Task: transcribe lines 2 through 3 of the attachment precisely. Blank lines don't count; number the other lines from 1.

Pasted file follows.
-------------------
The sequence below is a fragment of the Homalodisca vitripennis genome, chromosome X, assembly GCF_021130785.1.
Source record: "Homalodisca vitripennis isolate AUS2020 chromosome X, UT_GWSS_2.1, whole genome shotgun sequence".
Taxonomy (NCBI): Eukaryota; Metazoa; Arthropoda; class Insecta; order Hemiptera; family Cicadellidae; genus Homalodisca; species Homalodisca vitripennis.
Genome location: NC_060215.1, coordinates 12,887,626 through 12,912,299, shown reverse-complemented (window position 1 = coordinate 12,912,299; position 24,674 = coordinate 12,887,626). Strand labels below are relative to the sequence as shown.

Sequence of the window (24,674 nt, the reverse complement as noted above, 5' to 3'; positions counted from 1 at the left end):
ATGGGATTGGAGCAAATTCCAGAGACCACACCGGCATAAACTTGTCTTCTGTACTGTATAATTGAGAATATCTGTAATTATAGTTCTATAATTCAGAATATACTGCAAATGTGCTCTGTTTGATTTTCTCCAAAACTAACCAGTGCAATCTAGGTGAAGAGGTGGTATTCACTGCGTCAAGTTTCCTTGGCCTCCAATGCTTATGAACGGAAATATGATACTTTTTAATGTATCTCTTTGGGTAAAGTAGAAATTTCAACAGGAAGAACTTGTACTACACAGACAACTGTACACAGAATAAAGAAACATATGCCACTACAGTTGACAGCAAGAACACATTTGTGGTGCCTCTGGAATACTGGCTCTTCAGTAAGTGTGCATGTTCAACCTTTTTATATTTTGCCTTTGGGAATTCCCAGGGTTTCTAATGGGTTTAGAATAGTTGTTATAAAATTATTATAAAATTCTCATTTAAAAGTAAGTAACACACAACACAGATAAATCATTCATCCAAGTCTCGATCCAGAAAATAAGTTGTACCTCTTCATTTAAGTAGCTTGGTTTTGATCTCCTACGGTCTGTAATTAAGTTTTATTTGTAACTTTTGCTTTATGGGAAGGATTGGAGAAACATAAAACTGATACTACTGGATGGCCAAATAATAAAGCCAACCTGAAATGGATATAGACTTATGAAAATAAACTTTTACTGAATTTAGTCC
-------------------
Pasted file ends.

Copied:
Source record: "Homalodisca vitripennis isolate AUS2020 chromosome X, UT_GWSS_2.1, whole genome shotgun sequence".
Taxonomy (NCBI): Eukaryota; Metazoa; Arthropoda; class Insecta; order Hemiptera; family Cicadellidae; genus Homalodisca; species Homalodisca vitripennis.